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Pro Forma Vs Commercial Invoice: What's The Difference?

Pro forma vs. commercial invoice

Pro forma and commercial invoices differ in purpose and timing. Pro forma is a preliminary document for committed buyers, while commercial is a final payment request.

Pro forma invoices help companies forecast budgets while commercial invoices verify information such as cash flow and goods sold.

Buyers are not obligated to pay pro forma invoices, while commercial invoice requires payment before issuing.

Have you ever been confused about the differences between a proforma invoice and a commercial invoice? If so, you're not alone—many people get them mixed up!

Yes, the information presented on either of these invoices is indeed almost the same. You will also commonly see the two documents pop up within the international shipping and export industry.

But why and how are they different?

We’ve done the hard work for you and collected all the important information you need to know about pro forma invoices and commercial invoices.

First, we’ll compare the key differences between a pro forma invoice and a commercial invoice in the table below.

Pro Forma Invoice Commercial Invoice
Objective Outline anticipated costs and terms of sale. Record transaction details for customs and accounting.
Accounting Not eligible Eligible
Legality Not legally binding Legally binding

What Is a Proforma Invoice?

So, what does a "proforma invoice" mean?

You can think of this invoice type as a non-binding quote. Proforma invoices can be written as "pro-forma", "proforma", or "pro forma" and still refer to the same invoice type.

You can differentiate this type of invoice from other types of invoices in two ways. The first is to look for the phrase “proforma invoice” listed in the header section on the page. The second is to place when it is being issued during the sales process in the purchase of goods or services.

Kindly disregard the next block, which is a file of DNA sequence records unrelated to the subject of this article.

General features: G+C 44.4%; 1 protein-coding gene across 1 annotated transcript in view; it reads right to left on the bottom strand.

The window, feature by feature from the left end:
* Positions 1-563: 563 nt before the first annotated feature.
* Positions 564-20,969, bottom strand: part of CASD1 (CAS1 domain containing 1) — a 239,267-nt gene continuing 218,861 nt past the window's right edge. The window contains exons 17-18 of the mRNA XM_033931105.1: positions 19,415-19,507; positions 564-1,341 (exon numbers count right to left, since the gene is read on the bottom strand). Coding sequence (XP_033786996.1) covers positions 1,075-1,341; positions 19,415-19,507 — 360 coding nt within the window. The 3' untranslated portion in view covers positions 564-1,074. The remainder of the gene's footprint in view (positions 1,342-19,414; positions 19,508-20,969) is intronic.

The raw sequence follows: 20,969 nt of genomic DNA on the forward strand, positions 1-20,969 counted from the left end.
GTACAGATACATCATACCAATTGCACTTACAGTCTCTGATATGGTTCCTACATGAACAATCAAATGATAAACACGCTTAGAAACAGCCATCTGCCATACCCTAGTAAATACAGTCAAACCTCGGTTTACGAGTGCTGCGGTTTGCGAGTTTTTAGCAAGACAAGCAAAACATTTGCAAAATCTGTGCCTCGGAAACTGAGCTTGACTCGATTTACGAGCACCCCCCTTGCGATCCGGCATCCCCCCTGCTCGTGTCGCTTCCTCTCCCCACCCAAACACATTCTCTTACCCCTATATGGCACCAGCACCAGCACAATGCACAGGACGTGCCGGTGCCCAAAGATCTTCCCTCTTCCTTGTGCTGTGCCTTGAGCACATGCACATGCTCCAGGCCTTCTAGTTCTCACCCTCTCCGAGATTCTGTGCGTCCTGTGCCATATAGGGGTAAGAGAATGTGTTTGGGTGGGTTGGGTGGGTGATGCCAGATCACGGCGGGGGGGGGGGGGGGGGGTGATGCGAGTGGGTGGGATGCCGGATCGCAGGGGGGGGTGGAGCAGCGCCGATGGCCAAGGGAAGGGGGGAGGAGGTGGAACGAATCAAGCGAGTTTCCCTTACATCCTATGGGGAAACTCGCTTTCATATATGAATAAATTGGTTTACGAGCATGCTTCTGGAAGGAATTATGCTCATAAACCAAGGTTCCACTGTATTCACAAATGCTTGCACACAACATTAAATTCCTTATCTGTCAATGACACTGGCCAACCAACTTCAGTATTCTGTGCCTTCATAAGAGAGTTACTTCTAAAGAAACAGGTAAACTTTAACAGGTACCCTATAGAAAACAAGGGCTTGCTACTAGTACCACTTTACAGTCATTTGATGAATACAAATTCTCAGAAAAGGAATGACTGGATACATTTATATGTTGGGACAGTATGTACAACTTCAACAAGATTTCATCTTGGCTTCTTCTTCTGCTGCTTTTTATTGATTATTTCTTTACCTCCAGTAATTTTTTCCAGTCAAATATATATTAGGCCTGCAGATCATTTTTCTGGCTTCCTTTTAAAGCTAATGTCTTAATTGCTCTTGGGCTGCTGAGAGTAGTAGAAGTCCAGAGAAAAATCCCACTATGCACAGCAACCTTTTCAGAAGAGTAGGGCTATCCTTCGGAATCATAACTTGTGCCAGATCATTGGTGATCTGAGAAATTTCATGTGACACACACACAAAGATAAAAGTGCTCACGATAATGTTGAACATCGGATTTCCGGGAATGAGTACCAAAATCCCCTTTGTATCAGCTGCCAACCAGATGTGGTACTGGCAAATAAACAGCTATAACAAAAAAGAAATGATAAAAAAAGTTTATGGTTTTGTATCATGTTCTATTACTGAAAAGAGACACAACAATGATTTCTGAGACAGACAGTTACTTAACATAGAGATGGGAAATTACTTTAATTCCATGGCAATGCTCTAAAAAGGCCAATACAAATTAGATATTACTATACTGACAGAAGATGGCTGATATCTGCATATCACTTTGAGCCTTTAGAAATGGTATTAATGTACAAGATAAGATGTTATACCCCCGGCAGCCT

When to Use a Proforma Invoice?

A proforma invoice should only be issued to a customer if they have committed to purchase, but the final details are yet to be confirmed. Unlike a quote, a proforma invoice signifies that there is some form of relationship between the buyer and seller that exists.

It also means that there has been some discussion of the impending transaction to gauge a relative estimate for the goods or services that are to be provided.

In some cases, a proforma invoice can be used as a document for customs officials to gauge the cost of the customs duties required for payment on goods being delivered.  

In cases like this, usually, the firm selling the goods will cover the costs before a customer has made payment.

📑Use case: In the U.S., for example, when a proforma is used as a shipment invoice with the buyer committing to a purchase with an agreement, a commercial invoice must be sent within 120 days.

How Are Proforma Invoices Formatted?

pro forma invoice example

Proforma invoices can be confused with official invoices because, technically speaking, the formatting is the same. Sometimes, the total costs of the goods or services indicated on a proforma invoice can be the same as the official invoice being sent.

Interested to learn more? Explore the ins and outs of pro forma invoices and see how they can help your business issue the right document.

If used in global trade, a proforma invoice only needs to show foreign customs officers the basic details of a transaction, such as the goods being or expected to be shipped, estimated costs to the importer, and contact details of those involved.

This is the first and predominant way where commercial and proforma invoices differ.

What Is a Commercial Invoice?

A commercial invoice is the official type of invoice used for transactions between buyers and sellers in international trade agreements.

This invoice is an important form of proof for customs clearance when moving goods internationally. It is official proof of contract and sale between both parties involved in a transaction.

When to use a commercial invoice?

A commercial invoice is a primary shipping document used when a company sends goods internationally. The seller issues a commercial invoice to the buyer or importer of the goods.

It is a mandatory document as part of the import and exporting process for international shipments, whether transported by land, sea, or air freight. A commercial invoice is used as an official document to demand payment from a buyer or importer.

It helps the relevant customs authorities working at the border of a country to work out the relevant export and import duties and taxes owed on the goods being shipped.  

What Industries Are Commercial Invoices Used In?

Commercial invoices are predominantly used for international trade and shipping. These invoices can be used in foreign exchange transactions.  

What Details Should Be Included on a Commercial Invoice?

commercial invoice example